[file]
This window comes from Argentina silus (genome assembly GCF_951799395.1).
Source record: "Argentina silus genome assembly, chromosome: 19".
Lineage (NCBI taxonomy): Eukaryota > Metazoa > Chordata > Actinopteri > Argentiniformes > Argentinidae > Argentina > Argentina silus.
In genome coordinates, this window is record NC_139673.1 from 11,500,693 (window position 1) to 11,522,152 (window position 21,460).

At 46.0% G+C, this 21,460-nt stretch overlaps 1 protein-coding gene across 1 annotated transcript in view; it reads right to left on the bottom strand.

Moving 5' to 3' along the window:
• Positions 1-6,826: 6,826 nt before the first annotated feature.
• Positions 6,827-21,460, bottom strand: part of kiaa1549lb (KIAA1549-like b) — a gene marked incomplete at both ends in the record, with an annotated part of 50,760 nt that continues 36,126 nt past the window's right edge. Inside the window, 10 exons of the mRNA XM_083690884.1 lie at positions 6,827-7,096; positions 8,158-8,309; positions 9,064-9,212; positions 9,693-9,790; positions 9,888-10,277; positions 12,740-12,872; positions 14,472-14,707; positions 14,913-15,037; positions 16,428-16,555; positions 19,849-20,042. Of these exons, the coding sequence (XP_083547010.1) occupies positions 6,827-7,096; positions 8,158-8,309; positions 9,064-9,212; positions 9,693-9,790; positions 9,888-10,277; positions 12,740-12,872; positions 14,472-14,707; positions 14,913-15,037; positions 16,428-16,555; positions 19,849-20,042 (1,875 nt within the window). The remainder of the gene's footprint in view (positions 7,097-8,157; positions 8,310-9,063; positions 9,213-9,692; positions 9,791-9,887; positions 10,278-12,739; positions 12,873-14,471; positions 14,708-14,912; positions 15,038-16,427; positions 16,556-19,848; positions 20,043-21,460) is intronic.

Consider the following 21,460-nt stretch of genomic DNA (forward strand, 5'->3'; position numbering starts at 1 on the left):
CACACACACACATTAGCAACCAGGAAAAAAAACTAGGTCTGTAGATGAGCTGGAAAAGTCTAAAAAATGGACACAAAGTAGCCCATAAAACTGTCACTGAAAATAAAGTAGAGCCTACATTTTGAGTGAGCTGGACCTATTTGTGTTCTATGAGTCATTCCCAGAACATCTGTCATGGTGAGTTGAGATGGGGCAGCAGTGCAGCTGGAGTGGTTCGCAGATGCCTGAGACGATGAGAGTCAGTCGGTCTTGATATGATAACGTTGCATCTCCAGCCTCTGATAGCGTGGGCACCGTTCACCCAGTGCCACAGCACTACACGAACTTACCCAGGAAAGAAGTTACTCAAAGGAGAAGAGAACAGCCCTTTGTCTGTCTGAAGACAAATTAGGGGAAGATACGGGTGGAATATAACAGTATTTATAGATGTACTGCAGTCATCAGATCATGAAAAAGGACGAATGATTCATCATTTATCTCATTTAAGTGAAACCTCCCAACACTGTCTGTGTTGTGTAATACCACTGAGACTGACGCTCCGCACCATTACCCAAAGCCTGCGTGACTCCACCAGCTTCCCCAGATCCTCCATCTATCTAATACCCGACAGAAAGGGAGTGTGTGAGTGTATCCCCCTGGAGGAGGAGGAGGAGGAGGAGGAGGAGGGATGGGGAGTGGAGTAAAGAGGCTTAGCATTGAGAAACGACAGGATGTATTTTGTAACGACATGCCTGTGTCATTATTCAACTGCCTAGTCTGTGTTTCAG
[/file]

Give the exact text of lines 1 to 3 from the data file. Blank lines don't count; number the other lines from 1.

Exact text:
This window comes from Argentina silus (genome assembly GCF_951799395.1).
Source record: "Argentina silus genome assembly, chromosome: 19".
Lineage (NCBI taxonomy): Eukaryota > Metazoa > Chordata > Actinopteri > Argentiniformes > Argentinidae > Argentina > Argentina silus.